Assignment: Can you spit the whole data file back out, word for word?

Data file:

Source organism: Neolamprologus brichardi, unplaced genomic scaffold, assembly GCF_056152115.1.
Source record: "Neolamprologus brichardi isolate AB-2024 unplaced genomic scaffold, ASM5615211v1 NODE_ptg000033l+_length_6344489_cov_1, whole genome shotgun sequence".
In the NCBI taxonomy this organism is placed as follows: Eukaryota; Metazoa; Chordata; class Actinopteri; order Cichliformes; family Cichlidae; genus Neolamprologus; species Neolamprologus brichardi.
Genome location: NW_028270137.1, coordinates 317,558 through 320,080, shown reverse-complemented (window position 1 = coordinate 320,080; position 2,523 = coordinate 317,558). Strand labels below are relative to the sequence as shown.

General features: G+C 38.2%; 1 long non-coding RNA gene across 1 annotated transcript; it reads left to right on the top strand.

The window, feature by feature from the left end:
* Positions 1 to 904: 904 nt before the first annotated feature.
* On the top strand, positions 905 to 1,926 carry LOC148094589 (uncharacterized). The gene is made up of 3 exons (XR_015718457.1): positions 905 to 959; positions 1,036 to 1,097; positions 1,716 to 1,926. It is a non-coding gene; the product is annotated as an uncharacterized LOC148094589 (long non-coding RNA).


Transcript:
Source organism: Neolamprologus brichardi, unplaced genomic scaffold, assembly GCF_056152115.1.
Source record: "Neolamprologus brichardi isolate AB-2024 unplaced genomic scaffold, ASM5615211v1 NODE_ptg000033l+_length_6344489_cov_1, whole genome shotgun sequence".
In the NCBI taxonomy this organism is placed as follows: Eukaryota; Metazoa; Chordata; class Actinopteri; order Cichliformes; family Cichlidae; genus Neolamprologus; species Neolamprologus brichardi.
Genome location: NW_028270137.1, coordinates 317,558 through 320,080, shown reverse-complemented (window position 1 = coordinate 320,080; position 2,523 = coordinate 317,558). Strand labels below are relative to the sequence as shown.

General features: G+C 38.2%; 1 long non-coding RNA gene across 1 annotated transcript; it reads left to right on the top strand.

The window, feature by feature from the left end:
* Positions 1 to 904: 904 nt before the first annotated feature.
* On the top strand, positions 905 to 1,926 carry LOC148094589 (uncharacterized). The gene is made up of 3 exons (XR_015718457.1): positions 905 to 959; positions 1,036 to 1,097; positions 1,716 to 1,926. It is a non-coding gene; the product is annotated as an uncharacterized LOC148094589 (long non-coding RNA).